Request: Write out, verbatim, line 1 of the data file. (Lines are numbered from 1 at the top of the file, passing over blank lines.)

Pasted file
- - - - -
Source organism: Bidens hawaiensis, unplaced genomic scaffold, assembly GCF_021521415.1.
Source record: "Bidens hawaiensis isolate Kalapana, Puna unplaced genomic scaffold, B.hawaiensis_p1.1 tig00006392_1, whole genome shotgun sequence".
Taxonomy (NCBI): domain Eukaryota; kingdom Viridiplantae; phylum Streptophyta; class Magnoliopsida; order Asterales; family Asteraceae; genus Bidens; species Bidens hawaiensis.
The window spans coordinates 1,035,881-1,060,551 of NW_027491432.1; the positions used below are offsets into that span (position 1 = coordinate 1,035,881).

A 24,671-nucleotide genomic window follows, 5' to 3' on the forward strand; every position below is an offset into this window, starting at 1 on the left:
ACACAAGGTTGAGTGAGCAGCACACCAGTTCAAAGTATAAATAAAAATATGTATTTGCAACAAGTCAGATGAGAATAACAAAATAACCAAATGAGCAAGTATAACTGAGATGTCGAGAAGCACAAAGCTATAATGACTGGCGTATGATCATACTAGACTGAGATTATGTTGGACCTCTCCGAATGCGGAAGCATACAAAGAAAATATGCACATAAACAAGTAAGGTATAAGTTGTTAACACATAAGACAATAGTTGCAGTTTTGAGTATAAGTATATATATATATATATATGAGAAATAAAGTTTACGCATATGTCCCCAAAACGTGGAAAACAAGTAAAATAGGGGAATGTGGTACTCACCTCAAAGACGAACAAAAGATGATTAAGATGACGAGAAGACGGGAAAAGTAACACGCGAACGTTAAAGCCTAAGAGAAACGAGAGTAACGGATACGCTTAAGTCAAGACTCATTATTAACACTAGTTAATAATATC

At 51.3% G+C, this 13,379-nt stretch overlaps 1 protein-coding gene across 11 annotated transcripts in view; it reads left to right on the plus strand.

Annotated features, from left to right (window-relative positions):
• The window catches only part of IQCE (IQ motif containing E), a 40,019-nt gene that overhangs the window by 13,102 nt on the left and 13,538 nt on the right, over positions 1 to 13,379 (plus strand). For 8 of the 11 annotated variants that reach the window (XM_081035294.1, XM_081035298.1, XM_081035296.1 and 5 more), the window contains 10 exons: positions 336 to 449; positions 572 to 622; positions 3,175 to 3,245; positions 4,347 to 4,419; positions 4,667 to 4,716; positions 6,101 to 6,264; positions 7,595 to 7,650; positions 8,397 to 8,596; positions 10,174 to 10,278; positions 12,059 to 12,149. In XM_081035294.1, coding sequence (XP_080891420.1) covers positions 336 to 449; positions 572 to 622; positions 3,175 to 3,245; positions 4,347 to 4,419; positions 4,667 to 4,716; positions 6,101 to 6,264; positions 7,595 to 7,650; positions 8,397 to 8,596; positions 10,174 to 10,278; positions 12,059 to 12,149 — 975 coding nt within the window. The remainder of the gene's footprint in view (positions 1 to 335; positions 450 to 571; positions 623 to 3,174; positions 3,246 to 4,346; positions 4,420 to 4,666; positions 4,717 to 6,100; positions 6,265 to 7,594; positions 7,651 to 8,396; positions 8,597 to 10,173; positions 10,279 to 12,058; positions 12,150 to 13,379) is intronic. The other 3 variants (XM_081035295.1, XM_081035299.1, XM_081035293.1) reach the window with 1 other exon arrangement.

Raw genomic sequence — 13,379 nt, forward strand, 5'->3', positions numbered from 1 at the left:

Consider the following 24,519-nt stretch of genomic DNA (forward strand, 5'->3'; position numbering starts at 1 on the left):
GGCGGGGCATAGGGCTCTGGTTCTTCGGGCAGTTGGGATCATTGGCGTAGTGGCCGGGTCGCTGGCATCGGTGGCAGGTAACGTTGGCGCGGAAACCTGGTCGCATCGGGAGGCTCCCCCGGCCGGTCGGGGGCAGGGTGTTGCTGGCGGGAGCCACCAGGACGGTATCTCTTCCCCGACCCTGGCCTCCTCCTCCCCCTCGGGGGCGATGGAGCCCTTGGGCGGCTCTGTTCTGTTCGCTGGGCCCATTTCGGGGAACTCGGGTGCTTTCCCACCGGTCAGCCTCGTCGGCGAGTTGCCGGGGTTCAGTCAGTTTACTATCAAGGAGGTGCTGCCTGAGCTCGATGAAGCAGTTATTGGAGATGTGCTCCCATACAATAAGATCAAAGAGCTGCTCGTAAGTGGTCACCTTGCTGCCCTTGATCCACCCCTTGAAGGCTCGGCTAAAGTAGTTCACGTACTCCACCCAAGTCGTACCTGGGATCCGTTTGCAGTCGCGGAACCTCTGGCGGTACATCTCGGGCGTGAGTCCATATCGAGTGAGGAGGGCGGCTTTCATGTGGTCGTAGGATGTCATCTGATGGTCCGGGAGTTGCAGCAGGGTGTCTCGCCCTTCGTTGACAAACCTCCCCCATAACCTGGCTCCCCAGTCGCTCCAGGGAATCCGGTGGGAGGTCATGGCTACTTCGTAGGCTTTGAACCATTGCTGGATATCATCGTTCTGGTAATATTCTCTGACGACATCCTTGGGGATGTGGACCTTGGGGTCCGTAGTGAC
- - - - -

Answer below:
Source organism: Bidens hawaiensis, unplaced genomic scaffold, assembly GCF_021521415.1.